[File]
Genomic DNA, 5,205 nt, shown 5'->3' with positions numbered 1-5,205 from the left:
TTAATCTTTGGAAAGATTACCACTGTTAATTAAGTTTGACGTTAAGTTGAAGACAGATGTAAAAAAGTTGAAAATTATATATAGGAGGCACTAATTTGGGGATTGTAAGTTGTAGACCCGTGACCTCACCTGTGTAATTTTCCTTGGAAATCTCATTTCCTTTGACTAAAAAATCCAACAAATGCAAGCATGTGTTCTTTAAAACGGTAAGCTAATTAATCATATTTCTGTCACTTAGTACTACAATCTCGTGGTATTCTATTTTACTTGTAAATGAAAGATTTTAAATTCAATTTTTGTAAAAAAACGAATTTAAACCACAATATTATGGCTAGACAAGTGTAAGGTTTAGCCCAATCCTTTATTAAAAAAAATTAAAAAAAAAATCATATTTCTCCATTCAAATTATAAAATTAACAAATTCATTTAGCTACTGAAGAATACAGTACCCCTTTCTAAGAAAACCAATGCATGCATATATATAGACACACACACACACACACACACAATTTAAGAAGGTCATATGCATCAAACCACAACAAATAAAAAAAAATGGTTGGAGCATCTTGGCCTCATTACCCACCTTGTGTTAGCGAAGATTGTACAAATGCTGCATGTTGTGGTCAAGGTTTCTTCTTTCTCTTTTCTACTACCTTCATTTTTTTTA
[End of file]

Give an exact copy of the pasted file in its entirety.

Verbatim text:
Genomic DNA, 5,205 nt, shown 5'->3' with positions numbered 1-5,205 from the left:
TTAATCTTTGGAAAGATTACCACTGTTAATTAAGTTTGACGTTAAGTTGAAGACAGATGTAAAAAAGTTGAAAATTATATATAGGAGGCACTAATTTGGGGATTGTAAGTTGTAGACCCGTGACCTCACCTGTGTAATTTTCCTTGGAAATCTCATTTCCTTTGACTAAAAAATCCAACAAATGCAAGCATGTGTTCTTTAAAACGGTAAGCTAATTAATCATATTTCTGTCACTTAGTACTACAATCTCGTGGTATTCTATTTTACTTGTAAATGAAAGATTTTAAATTCAATTTTTGTAAAAAAACGAATTTAAACCACAATATTATGGCTAGACAAGTGTAAGGTTTAGCCCAATCCTTTATTAAAAAAAATTAAAAAAAAAATCATATTTCTCCATTCAAATTATAAAATTAACAAATTCATTTAGCTACTGAAGAATACAGTACCCCTTTCTAAGAAAACCAATGCATGCATATATATAGACACACACACACACACACACACAATTTAAGAAGGTCATATGCATCAAACCACAACAAATAAAAAAAAATGGTTGGAGCATCTTGGCCTCATTACCCACCTTGTGTTAGCGAAGATTGTACAAATGCTGCATGTTGTGGTCAAGGTTTCTTCTTTCTCTTTTCTACTACCTTCATTTTTTTTA